In breaking down barriers restricting gays and lesbians from the pulpit, the nation’s largest Lutheran denomination has laid down a new marker in a debate over the direction of mainline Protestant Christianity, a tradition that once dominated American religious life.
By voting Friday to allow gays and lesbians in committed relationships to serve as clergy, the 4.7-million member Evangelical Lutheran Church in America will either show how a church can stand together amid differences, or become another casualty of division over sexual morality and the Bible, observers say.
“We’re going to be living in tension and ambiguity for a longer time, partly because the culture has shifted,” said David Steinmetz, a Duke Divinity School professor of Christian history.
The question is whether the mainline church will shift alongside, or if it will decide that the more welcoming attitude toward homosexuality is wrong, he said.
The ELCA — the nation’s seventh largest Christian church — reached its conclusion after eight years of study and deliberation. That culminated Friday when the church’s national assembly in Minneapolis struck down a policy that required any gay and lesbian clergy to remain celibate.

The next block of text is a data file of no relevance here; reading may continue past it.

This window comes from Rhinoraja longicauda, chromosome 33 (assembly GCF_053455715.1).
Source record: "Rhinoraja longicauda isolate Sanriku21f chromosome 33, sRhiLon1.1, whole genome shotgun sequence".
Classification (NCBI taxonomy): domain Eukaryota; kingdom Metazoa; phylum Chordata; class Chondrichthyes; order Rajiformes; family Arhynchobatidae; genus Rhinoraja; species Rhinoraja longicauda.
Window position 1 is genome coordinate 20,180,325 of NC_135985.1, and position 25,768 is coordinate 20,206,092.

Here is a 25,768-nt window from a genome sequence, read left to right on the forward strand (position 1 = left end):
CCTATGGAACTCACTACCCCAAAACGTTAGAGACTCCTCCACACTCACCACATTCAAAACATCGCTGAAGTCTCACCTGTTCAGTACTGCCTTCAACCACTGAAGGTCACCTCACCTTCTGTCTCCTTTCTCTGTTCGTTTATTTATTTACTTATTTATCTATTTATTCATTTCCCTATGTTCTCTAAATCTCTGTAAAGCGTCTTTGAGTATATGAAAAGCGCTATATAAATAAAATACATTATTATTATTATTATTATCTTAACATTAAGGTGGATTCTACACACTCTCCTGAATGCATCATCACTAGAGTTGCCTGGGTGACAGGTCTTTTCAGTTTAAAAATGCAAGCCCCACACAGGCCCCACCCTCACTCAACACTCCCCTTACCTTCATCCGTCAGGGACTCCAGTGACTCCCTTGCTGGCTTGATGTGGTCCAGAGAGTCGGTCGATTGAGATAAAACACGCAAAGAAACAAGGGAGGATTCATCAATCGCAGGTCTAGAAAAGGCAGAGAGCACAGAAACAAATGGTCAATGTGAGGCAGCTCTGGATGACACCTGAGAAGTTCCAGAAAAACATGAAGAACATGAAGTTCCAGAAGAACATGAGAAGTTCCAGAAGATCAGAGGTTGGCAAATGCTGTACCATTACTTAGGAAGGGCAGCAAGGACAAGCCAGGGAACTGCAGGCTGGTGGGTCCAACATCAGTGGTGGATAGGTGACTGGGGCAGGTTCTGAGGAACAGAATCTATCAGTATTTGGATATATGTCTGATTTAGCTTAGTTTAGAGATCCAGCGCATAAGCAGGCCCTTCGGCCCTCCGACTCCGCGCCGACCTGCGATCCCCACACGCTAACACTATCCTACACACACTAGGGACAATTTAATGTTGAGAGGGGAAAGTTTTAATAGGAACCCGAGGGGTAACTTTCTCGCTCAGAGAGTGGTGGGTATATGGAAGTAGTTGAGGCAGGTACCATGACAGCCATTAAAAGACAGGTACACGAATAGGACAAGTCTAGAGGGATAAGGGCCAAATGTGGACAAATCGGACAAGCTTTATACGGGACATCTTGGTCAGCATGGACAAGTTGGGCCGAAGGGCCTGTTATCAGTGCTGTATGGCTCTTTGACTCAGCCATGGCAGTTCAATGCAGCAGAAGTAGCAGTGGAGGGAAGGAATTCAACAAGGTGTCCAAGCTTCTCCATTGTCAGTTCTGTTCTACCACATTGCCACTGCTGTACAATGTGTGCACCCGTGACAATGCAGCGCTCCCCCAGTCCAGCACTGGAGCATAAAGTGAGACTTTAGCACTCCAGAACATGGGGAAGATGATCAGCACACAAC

The assembly also signed off on finding ways for willing congregations to “recognize, support and hold publicly accountable lifelong, monogamous, same gender relationships.” The church fell short of calling that gay marriage, but conservatives see that as the next step.
While congregations will not be forced to hire gay clergy, conservative ELCA members decried the decisions as straying from clear Scriptural direction and warned that defections are likely.